But even if you think that this would be conceivable, I still would not have sovereign power over that piece of paper, since in making it I would find myself bound by the materials and the tools commonly used for the papermaking process, and I would often bump up against the limits of what is possible when I try to introduce still one more improvement or remove one last flaw. I would have to have complete control over those raw materials and those instruments. Assume for a moment that even if that were possible and that in the making of pen and ink I disposed over the same creative freedom, then just to be sovereign in the mechanics of writing I would have to be able to freely determine or alter the laws governing the adhesion of the ink to the nib and the flow of the liquid onto the paper.
-Abraham Kuyper, Our Program: A Christian Political Manifesto. (pp. 16–17)
From this basis, Kuyper carefully and clearly moves on to establish the limits political power whether of the ruler over the state, the father over the family, or man over beast, and even between the nations. Any who tries to cross these natural boundaries, is transgressing on the only absolute sovereignty of God from whom all natural power is derived and who alone has this power over all and stands as a limit against all authoritarianism. From there, Kuyper contrasts what this understanding of God’s sovereignty means for political sovereignty and the varieties of political visions on offer, and even the specific challenges of Dutch national life.
Obviously, the work shows its time and place. Many of the specific policy proposals of Kuyper’s program are suited only to the Netherlands, with its unique governing structure, national character, and geo-political position at the turn of the century. For one thing, forming an explicitly Christian political party in the United States is simply unworkable. All the same, Kuyper’s program stands as a model for current political theologians in a number of ways.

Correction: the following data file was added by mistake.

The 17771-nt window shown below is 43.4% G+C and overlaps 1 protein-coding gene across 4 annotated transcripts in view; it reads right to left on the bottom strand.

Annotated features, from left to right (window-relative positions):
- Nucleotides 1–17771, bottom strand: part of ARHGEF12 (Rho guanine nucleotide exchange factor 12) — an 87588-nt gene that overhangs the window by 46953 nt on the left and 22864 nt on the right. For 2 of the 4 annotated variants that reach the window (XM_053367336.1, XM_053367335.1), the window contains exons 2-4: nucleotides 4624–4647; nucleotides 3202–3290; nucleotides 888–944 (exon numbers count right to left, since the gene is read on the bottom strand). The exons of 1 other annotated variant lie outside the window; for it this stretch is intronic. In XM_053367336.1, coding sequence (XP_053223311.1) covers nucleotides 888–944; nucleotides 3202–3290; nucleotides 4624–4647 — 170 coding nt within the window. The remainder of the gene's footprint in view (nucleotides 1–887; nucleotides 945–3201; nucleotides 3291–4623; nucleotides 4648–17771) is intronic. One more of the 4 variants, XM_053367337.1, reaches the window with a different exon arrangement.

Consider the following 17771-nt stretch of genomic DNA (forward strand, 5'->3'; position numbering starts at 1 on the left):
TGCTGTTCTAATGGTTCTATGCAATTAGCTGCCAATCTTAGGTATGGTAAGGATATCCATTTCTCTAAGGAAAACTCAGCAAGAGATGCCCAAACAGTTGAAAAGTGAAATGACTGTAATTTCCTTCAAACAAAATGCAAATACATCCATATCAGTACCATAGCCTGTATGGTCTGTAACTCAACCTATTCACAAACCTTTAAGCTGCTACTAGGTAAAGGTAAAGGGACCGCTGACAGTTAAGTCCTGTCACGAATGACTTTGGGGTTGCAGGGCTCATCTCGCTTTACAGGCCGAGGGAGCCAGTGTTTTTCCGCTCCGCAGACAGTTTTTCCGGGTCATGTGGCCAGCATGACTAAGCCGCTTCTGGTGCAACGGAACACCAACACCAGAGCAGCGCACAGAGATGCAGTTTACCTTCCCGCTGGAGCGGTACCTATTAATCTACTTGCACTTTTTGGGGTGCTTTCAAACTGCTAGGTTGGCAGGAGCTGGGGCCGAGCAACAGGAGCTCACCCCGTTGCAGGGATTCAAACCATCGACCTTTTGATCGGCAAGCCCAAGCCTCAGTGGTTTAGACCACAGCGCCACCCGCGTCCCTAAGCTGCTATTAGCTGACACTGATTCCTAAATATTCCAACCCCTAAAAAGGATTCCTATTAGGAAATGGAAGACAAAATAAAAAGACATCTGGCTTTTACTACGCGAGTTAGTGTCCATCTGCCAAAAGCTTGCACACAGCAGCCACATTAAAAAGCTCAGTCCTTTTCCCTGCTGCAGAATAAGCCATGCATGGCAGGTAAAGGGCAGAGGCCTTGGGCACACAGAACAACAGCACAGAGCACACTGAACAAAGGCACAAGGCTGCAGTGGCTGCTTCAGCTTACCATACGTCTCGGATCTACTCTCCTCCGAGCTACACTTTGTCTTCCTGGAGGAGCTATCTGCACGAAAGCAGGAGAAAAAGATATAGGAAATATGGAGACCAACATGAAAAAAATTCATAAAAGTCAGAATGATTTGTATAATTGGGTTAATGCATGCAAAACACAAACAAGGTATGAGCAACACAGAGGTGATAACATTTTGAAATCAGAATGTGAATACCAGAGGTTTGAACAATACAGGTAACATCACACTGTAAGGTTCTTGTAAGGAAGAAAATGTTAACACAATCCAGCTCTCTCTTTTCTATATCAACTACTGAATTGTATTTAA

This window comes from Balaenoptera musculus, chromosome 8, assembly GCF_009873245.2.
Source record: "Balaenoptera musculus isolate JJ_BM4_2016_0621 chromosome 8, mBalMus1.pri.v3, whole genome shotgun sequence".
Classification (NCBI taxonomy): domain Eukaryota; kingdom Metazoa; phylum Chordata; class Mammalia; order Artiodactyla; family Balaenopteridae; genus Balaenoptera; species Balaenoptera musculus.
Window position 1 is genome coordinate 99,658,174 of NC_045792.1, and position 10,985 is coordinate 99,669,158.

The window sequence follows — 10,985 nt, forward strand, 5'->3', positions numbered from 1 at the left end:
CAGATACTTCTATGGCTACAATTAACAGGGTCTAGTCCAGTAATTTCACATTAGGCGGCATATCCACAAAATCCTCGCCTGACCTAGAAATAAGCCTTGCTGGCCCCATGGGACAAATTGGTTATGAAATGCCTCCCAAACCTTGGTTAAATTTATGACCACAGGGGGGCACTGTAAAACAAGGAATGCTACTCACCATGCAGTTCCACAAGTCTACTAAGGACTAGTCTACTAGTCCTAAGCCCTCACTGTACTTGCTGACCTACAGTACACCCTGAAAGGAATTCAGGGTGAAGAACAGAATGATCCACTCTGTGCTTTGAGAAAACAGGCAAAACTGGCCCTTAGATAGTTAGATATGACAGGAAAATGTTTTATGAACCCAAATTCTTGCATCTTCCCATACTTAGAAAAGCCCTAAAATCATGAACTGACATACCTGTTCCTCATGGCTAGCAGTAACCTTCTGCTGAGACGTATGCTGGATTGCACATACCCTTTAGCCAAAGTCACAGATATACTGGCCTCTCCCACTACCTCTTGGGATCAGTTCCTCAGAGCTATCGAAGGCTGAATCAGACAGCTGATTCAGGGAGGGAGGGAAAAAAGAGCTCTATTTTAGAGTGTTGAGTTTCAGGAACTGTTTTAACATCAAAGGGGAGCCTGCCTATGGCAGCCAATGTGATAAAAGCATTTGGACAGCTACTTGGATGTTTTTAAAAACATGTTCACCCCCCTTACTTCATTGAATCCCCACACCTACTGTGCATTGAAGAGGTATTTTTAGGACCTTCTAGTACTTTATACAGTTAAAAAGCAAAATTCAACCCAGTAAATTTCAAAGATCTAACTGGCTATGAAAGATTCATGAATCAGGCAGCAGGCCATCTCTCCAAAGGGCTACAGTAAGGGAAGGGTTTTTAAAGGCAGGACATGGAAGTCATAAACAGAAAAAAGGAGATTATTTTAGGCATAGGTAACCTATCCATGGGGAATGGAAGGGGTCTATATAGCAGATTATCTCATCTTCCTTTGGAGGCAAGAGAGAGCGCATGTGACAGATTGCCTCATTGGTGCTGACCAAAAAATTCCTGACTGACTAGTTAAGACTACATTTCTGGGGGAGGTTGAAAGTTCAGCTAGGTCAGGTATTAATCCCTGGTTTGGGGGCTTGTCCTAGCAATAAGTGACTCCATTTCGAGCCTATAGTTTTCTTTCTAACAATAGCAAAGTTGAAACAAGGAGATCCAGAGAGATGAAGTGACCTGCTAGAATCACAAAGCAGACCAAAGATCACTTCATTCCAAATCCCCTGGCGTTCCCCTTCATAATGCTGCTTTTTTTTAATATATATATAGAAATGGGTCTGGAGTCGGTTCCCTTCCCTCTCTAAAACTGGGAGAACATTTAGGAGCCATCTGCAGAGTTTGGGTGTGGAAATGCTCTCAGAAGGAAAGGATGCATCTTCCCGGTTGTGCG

First, as can be witnessed in the sketch above, much of the theology stands the text of time because it is rooted in the trans-historical truths of the gospel, such as its unique anthropology and eschatology. Kuyper shows time and again the way–without desiring or advocating a “theocracy”–specifically Christian theology ought to inform our political engagement.
Second, Kuyper has a strong sense of both what the program is for as much as what it is against. This is a welcome change from so much negatively-framed political discourse flowing from Evangelical theological camps today. Kuyper’s program was not a retreat, nor a merely conservative reaction, but a positive vision for the common good of the Dutch people.